The toppling of Hosni Mubarak in Egypt would open up quite a can of worms for the U.S., but perhaps no country is as concerned about the outcome there as Israel, which counts the Mubarak regime as one of its few Arab allies. Among other things, an Islamist government in Egypt that opened the now-closed (if somewhat porous) border with Gaza and assisted Hamas would scramble the Middle East peace process in very perilous ways for Israel.
For now, however, the Israeli newspaper Ha’aretz is reporting that the Netanyahu government expects Mubarak to survive:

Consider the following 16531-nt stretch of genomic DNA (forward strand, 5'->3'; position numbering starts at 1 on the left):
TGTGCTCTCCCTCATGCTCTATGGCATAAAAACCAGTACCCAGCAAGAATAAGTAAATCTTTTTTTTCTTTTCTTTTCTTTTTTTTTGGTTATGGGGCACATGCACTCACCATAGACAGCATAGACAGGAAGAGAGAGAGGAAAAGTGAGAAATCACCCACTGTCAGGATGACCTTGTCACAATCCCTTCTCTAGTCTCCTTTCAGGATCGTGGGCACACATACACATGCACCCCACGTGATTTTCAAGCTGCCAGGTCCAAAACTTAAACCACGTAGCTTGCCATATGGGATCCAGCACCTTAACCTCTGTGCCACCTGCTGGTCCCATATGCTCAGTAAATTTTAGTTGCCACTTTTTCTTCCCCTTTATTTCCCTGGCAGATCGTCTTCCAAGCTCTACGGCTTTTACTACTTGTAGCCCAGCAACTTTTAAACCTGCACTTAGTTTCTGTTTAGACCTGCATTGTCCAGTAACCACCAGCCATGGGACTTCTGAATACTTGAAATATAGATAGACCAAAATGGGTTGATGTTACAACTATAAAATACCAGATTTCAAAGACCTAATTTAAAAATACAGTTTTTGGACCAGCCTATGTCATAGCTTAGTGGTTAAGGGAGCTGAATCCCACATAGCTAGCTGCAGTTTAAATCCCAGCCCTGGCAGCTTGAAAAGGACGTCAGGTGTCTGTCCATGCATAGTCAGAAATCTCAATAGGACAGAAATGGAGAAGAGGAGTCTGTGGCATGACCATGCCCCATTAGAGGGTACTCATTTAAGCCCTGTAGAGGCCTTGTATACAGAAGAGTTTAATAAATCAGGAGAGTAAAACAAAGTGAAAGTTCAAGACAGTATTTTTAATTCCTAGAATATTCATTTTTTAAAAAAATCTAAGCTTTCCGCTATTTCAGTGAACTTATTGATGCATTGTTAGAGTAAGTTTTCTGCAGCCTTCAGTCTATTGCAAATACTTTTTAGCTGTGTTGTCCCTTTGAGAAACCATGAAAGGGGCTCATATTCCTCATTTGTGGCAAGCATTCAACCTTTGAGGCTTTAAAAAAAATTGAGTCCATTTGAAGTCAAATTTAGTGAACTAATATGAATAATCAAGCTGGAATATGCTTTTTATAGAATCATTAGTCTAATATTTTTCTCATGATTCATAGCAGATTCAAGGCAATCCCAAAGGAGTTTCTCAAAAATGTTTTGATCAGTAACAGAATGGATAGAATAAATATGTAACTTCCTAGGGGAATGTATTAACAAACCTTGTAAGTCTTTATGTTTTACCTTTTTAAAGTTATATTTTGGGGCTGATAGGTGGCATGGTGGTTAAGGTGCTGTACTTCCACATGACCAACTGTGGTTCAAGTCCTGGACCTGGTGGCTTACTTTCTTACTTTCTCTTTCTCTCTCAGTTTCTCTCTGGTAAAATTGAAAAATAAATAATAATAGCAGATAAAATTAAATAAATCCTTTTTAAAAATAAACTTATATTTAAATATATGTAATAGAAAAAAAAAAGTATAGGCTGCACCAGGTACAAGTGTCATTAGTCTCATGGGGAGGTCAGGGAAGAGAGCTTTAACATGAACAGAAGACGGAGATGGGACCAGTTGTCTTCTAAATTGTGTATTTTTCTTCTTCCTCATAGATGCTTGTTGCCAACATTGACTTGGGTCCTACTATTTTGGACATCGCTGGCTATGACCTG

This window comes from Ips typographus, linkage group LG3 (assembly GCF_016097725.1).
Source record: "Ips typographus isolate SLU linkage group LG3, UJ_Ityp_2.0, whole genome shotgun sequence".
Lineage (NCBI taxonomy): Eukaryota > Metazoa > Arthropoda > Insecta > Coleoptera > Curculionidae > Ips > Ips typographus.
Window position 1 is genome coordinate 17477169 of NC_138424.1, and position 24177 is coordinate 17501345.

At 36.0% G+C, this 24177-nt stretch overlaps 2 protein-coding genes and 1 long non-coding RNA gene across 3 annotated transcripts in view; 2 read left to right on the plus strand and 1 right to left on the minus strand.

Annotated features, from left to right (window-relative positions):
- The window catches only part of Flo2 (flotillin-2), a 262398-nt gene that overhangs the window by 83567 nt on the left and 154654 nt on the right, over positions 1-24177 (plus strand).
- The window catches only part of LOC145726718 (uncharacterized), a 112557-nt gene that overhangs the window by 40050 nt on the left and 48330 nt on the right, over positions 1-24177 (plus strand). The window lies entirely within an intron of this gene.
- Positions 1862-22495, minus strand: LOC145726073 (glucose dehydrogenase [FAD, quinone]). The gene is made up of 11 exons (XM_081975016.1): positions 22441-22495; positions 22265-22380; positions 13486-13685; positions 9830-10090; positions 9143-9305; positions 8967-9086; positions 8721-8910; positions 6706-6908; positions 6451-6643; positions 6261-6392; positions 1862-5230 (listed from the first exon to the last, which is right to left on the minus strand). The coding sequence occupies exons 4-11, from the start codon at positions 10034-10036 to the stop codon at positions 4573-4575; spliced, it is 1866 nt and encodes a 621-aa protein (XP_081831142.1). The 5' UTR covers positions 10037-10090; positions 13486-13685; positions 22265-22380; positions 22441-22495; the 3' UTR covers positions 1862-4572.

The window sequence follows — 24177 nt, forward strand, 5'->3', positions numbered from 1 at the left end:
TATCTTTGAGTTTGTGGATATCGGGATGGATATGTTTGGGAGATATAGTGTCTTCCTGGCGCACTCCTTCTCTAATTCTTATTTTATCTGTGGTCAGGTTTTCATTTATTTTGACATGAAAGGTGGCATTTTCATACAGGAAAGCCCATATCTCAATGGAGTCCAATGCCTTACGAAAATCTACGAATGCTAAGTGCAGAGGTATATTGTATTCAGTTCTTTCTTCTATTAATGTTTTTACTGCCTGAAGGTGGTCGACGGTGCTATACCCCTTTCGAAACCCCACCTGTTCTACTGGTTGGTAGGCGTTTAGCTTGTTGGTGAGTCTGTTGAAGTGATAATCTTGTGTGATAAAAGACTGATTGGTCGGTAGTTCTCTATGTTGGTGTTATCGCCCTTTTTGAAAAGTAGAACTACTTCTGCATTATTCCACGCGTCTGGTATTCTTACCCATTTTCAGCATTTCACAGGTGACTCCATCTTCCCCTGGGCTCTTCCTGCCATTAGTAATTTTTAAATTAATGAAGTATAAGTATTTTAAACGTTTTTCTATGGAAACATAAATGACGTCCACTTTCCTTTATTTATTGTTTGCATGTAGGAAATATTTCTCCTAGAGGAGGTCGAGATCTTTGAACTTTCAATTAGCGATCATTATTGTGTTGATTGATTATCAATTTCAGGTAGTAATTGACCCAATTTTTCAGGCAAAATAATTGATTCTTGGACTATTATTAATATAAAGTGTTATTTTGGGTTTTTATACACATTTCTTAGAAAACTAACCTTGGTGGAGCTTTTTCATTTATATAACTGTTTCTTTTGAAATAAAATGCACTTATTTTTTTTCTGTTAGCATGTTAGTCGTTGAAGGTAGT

Israel expects the Egyptian government to weather the protests roiling the country and to remain in power, an Israeli Cabinet minister said Thursday, providing Israel’s first official assessment of the crisis affecting its powerful southern neighbor.
The minister said that Egyptian President Hosni Mubarak, backed by his powerful security forces, was strong enough to overcome the unrest, though he did not rule out the possibility of further violence.
“His regime is well-rooted in the military and security apparatus,” the minister said. “They will have to exercise force, power in the street and do it. But they are strong enough according to my assessment to overcome it.”
Of course, government officials often err on the side of predicting the things they want to see happen, and history is filled with successful uprisings that were at first dismissed by the powers that be.